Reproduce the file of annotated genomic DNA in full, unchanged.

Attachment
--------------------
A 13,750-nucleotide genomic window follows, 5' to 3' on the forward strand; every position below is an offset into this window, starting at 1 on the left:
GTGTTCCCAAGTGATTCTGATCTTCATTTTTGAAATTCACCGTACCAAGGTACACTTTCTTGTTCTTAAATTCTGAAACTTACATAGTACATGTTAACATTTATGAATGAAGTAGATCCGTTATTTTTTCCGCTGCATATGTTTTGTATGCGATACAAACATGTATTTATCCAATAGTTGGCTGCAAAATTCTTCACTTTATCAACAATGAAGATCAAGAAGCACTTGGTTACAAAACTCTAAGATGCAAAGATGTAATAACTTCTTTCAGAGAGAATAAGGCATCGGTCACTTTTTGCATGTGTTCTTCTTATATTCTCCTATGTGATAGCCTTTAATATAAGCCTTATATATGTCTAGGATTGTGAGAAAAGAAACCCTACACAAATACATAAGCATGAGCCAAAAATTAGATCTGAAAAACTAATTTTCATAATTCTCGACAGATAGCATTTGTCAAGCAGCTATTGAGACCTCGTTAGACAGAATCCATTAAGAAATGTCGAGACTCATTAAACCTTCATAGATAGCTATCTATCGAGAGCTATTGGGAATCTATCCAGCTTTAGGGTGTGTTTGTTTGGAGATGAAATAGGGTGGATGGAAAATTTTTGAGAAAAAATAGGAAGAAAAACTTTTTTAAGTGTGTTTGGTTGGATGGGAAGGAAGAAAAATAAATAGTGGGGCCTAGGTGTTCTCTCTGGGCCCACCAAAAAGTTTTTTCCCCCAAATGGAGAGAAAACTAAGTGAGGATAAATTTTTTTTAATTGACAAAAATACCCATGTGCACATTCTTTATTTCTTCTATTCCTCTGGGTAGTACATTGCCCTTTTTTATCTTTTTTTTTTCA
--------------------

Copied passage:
A 13,750-nucleotide genomic window follows, 5' to 3' on the forward strand; every position below is an offset into this window, starting at 1 on the left:
GTGTTCCCAAGTGATTCTGATCTTCATTTTTGAAATTCACCGTACCAAGGTACACTTTCTTGTTCTTAAATTCTGAAACTTACATAGTACATGTTAACATTTATGAATGAAGTAGATCCGTTATTTTTTCCGCTGCATATGTTTTGTATGCGATACAAACATGTATTTATCCAATAGTTGGCTGCAAAATTCTTCACTTTATCAACAATGAAGATCAAGAAGCACTTGGTTACAAAACTCTAAGATGCAAAGATGTAATAACTTCTTTCAGAGAGAATAAGGCATCGGTCACTTTTTGCATGTGTTCTTCTTATATTCTCCTATGTGATAGCCTTTAATATAAGCCTTATATATGTCTAGGATTGTGAGAAAAGAAACCCTACACAAATACATAAGCATGAGCCAAAAATTAGATCTGAAAAACTAATTTTCATAATTCTCGACAGATAGCATTTGTCAAGCAGCTATTGAGACCTCGTTAGACAGAATCCATTAAGAAATGTCGAGACTCATTAAACCTTCATAGATAGCTATCTATCGAGAGCTATTGGGAATCTATCCAGCTTTAGGGTGTGTTTGTTTGGAGATGAAATAGGGTGGATGGAAAATTTTTGAGAAAAAATAGGAAGAAAAACTTTTTTAAGTGTGTTTGGTTGGATGGGAAGGAAGAAAAATAAATAGTGGGGCCTAGGTGTTCTCTCTGGGCCCACCAAAAAGTTTTTTCCCCCAAATGGAGAGAAAACTAAGTGAGGATAAATTTTTTTTAATTGACAAAAATACCCATGTGCACATTCTTTATTTCTTCTATTCCTCTGGGTAGTACATTGCCCTTTTTTATCTTTTTTTTTTCA